German Language Blog

Does Germany Need an Impfpflicht? Posted by on Jan 14, 2021 in Language

In the last few weeks, Impfstoffe (vaccines) against the Coronavirus have been rolled out around the world. However, the rate at which Impfungen (vaccinations) have been administered caused a lot of concern. Also in Germany. With 1207 deaths in one day, the country saw a new record; and yet, the amount of people that are open to an Impfung remains unsatisfactorily low – at least, that’s what some believe. Let’s look at the Debatte (debate) on the Impfpflicht (vaccination obligation) and how it got one Anwärter (contender) to become Merkel‘s Nachfolger (successor) in some hot waters.

Impfpflicht or Impfzwang?

Impfpflicht Vaccine Coronavirus

Image by Hakan Nural at

Now that there is an Impfstoff, should people be forced to get it? An Impfpflicht could make sure that everybody gets vaccinated and that Coronamaßnahmen (corona measures) could be loosened earlier. However, such an Impfzwang (vaccination compulsion), as some prefer to call it, also removes the choice to get the Impfung.

The argument put against this is that some Impfungen are obligatory already in Germany, such as the Masern-Schutzimpfung (Measles protection vaccination). So it is not entirely foreign to force Bürger (citizens) to get an Impfung.

However, this is the exception, and most Impfungen are freiwillig (voluntary).

Söder’s Vorstoß

Bavaria’s Ministerpräsident (Prime Minister), Markus Söder, brought new life into the debate about an Impfpflicht. He pushed for one after learning that up to 50 percent of Ärzte (doctors) and Pfleger (caretakers) do not want to get the Impfung (yet). Also many Ältere (elderly) show a low Impfbereitschaft (vaccination willingness). This does not mean that they’re all so-called Impfgegner (vaccination contrarians). Especially in this crowd, there is some Vorsicht (prudence) regarding the Impfung, as it was developed so rapidly, and they’ve seen their share of medicine development to know that this is really fast. For them, it’s simply a matter of abwarten (waiting) to see if it is really effective and that there no serious Nebenwirkungen (side effects).

Nonetheless, the potential Nachfolger of Angela Merkel, Söder, believes an Impfpflicht is the right way forward. He said:

Der deutsche Ethikrat sollte sich damit beschäftigen. Und wie Sie wissen gibt es ja bereits auch in anderen Bereichen eine Impfpflicht, zum Beispiel bei Masern. Und wenn Sie jetzt mal vergleichen, Masern mit Corona, ist die Gefahrenbedeutung von Corona natürlich deutlich höher. Also da brauchen wir schon eine gesellschaftliche Debatte darüber.

(The German Ethics Council should discuss this. And as you know, there is already a compulsory vaccination in other areas, for example measles. And if you compare measles with corona, the danger of corona is of course much higher. So we need a debate about it in society.)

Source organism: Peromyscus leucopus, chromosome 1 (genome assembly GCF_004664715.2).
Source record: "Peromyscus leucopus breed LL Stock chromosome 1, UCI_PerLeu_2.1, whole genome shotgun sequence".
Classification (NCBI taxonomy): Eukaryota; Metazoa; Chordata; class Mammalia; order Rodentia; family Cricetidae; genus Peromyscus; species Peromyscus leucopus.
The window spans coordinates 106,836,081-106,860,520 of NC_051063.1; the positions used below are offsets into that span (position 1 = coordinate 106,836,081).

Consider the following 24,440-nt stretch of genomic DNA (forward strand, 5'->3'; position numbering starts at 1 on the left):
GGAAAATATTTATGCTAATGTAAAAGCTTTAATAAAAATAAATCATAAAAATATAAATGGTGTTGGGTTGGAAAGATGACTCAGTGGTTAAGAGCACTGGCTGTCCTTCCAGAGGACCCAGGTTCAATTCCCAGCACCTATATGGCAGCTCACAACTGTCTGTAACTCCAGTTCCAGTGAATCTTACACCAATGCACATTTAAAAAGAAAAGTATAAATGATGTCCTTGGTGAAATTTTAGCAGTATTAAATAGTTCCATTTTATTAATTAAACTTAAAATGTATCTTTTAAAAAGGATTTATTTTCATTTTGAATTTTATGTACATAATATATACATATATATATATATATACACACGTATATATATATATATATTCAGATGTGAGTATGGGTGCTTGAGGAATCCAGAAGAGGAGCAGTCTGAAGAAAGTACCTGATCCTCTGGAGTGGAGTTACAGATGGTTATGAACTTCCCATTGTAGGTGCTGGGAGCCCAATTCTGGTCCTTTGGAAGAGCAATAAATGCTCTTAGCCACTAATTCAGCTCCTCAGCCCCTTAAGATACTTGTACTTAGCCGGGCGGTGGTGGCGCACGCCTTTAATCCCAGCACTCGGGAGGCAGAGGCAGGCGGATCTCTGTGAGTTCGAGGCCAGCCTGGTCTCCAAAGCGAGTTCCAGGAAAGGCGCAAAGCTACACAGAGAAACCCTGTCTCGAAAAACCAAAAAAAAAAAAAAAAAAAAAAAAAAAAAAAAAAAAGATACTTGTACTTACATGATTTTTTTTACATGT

Widerspruch against the Impfpflicht

However, the Ethikrat itself doesn’t appear to feel much for an Impfpflicht, and think that a freiwillige Impfung will be a success. However, they do have a discussion about it.

Furthermore, Söder’s idea got Widerspruch (dissent) from within the own Kabinett (cabinet) and the Opposition (opposition). Bundessozialminister (Federal Minister of Social Affairs) Hubertus Heil from the SPD party said: “Ich halte den Weg für richtig, dass wir keine Impfpflicht einführen.” (I think the right way is that we don’t introduce a compulsory vaccination).

Also different Gewerkschaften (unions), like Verdi, spoke out against the Pflicht. However, they still advocate for people to get vaccinated.

Is this a good idea? Maybe, maybe not. The Senioren-Union, the elderly wing of Merkel and Söder’s party union of CDU and CSU, also agreed with Söder, but also said: “Falls eine gesetzliche Impfpflicht nicht möglich sein sollte, gilt eine moralische Impfpflicht” (if a legal vaccination requirement is not possible, a moral vaccination requirement applies). Perhaps that’s as far as this goes. A nice Pro und Contra (in favor and against) about the topic of the Immunitätsausweis (immunity pass) was published on Der Tagesspiegel. This also goes a bit into the need for an Impfpflicht. Read the Pro here, and the Contra here.

How is it done in your country? Let me know in the comments below!


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About the Author: Sten

Hi! I am Sten, both Dutch and German. For many years, I've written for the German and the Dutch blogs with a passion for everything related to language and culture. It's fascinating to reflect on my own culture, and in the process allow our readers to learn more about it! Besides blogging, I am a German-Dutch-English translator, animator and filmmaker.


  1. Michael Q:

    Sten, thanks for such a timely and useful article. I’ve been reading in the German press about the debate, but I knew I was missing much of the nuance, especially the politics of it. Your post can’t make me an expert, but it helps!

    • Sten:

      @Michael Q Hi Michael,

      I’m glad it helped you! For current debates, it also helps if you search “Impfpflicht” with “Söder” or “Ethikrat”. I can also really recommend DW, as they have both german and english articles for many of their stories.